Tennessee average of $1.94 is about a penny less than a week ago, AAA reported. The national gas price average increased just 1 cent to $2.18 on the week, despite a dip in U.S. demand for gasoline and gasoline stocks increasing by 1 million barrels.
Most expensive gas prices in the state
• Nashville ($1.98)
• Memphis ($1.97)
• Morristown ($1.96)
Least expensive gas prices in the state
• Clarksville-Hopkinsville ($1.86)
• Johnson City ($1.87)
• Kingsport-Bristol ($1.87)
South and Southeast
With an 8 cent increase, Florida ($2.10) was the outlier among the South and Southeast states on the week. All other states in the region either saw a decrease or pump price averages hold steady on the week.
These states saw the largest decrease at 2 cents: South Carolina ($1.91), Texas ($1.87), Oklahoma ($1.88) and Tennessee ($1.93).
Across the nation
The slight drop in demand — 47,000 barrels per day — amid the increase in stocks comes as many states report increases in COVID-19 cases, potentially causing Americans to reconsider outings. However, for motorists who hit the road for the Independence Day holiday, gas prices were a welcome sight.
“Independence Day weekend gas prices were nearly 60 cents cheaper than last year and on top of that, they were the most inexpensive prices seen for the holiday since 2004,” said Jeanette Casselano, AAA spokesperson.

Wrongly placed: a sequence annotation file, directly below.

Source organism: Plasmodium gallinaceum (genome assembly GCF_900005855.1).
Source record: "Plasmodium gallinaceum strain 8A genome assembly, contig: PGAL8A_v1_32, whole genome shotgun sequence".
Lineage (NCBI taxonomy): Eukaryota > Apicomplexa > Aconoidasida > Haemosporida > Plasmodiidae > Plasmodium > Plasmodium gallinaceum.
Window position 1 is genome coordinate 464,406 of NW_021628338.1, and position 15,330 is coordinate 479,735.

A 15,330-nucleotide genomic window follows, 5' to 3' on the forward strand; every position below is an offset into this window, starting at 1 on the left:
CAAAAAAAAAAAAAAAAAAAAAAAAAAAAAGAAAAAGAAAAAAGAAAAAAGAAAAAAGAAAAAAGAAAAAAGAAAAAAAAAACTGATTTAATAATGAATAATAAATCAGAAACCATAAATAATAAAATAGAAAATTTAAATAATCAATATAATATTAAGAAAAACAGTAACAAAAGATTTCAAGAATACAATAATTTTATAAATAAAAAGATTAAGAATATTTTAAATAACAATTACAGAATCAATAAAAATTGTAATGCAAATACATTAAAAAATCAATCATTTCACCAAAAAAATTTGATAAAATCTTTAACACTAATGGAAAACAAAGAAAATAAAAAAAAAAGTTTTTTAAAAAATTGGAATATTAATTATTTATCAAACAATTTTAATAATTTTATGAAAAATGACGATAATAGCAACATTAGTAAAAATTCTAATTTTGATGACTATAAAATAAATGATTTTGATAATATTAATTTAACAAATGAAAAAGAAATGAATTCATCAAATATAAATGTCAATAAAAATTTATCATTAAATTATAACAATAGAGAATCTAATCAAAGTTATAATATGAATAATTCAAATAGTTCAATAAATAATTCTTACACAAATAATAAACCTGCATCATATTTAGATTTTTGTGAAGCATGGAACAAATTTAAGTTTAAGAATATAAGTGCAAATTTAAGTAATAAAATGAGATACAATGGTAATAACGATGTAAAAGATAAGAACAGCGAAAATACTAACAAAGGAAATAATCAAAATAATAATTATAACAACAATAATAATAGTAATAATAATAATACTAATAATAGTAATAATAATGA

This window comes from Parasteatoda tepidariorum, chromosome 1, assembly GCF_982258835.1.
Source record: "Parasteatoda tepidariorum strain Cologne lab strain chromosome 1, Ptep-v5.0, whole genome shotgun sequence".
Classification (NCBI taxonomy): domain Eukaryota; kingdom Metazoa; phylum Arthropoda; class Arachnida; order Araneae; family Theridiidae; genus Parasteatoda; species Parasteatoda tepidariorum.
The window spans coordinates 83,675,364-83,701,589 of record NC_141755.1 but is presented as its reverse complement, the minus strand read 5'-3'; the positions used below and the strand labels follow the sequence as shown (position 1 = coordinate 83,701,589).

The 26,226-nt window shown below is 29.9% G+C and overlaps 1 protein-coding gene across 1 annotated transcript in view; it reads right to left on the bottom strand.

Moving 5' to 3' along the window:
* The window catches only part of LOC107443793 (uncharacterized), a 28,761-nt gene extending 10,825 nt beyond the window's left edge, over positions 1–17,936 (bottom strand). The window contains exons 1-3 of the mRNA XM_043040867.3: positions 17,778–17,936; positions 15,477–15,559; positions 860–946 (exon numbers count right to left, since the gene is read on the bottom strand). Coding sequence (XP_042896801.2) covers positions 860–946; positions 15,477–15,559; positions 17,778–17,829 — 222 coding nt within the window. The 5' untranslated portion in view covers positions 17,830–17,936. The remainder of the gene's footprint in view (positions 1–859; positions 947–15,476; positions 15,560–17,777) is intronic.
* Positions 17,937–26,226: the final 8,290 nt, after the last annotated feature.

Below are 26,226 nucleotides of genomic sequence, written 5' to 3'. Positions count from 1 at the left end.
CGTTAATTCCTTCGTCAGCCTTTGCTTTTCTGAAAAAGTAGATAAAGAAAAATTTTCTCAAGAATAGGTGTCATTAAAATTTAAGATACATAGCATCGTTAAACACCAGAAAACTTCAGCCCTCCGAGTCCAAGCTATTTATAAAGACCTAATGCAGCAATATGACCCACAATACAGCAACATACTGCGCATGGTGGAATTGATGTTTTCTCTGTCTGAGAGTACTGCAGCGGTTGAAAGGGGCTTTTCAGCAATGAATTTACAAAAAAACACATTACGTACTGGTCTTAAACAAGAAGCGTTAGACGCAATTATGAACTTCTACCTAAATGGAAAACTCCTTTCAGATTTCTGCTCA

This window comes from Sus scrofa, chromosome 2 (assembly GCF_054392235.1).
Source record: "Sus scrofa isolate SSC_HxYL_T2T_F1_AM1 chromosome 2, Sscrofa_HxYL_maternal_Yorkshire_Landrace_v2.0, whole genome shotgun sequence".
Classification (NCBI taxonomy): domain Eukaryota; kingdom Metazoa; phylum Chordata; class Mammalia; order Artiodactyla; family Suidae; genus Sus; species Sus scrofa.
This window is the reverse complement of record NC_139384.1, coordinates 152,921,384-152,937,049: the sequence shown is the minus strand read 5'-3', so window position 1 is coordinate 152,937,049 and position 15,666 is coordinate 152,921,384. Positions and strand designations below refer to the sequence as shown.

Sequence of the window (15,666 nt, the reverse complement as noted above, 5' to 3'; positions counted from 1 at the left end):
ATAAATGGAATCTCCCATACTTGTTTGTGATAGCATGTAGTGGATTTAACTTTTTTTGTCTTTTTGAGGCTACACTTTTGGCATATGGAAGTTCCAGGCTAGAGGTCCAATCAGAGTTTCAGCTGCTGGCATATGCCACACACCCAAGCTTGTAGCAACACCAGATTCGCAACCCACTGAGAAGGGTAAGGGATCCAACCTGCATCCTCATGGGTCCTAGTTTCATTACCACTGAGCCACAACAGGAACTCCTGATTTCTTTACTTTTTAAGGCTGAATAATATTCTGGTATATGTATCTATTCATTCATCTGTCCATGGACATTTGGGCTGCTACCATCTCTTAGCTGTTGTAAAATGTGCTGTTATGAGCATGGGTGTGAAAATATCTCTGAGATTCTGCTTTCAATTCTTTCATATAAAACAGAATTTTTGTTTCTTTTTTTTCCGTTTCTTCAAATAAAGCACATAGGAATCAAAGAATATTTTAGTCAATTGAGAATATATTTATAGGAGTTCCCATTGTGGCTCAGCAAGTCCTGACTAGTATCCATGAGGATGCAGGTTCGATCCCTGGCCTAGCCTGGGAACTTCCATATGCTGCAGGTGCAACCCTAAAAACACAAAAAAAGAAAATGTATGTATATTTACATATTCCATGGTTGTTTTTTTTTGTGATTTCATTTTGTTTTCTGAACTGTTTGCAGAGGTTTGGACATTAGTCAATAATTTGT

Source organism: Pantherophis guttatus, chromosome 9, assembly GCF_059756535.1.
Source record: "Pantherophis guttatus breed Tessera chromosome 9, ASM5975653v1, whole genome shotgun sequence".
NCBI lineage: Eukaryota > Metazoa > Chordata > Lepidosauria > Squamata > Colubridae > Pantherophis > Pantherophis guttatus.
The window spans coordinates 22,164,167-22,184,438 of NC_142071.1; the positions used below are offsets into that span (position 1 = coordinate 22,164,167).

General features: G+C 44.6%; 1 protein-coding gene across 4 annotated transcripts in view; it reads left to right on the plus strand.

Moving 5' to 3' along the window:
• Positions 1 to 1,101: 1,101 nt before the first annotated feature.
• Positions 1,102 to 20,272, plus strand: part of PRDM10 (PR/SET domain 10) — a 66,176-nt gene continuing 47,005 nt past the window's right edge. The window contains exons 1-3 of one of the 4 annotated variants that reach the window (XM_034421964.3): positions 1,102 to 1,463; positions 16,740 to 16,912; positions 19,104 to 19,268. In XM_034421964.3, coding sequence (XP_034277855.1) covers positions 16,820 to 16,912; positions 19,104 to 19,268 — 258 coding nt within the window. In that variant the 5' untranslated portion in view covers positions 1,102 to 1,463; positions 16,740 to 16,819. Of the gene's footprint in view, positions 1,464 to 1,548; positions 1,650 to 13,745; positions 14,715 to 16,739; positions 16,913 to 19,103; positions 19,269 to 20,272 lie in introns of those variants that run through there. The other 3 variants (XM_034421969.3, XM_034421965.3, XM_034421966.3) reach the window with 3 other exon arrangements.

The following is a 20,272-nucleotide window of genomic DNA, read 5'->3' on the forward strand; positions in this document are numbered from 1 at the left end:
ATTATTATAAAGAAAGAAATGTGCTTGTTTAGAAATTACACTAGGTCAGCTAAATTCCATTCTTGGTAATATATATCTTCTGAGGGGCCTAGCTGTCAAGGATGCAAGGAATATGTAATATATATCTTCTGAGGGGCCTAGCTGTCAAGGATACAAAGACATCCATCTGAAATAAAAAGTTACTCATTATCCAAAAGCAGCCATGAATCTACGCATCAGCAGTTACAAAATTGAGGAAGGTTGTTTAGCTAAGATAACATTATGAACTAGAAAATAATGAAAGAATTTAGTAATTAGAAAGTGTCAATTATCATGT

What about oil?
At the end of Friday’s formal trading session, West Texas Intermediate crude increased by 83 cents to settle at $40.65 per barrel, AAA reported.
Domestic crude prices increased after the Energy Information Administration’s weekly report revealed that total domestic crude inventories fell by 7.2 million barrels to 533.5 million barrels.
Decreasing crude stocks could mean that crude production is meeting demand as it continues to recover amid new coronavirus outbreaks around the world, which could suppress global crude demand during the second half of 2020.
To view daily gas price averages, visit gasprices.aaa.com.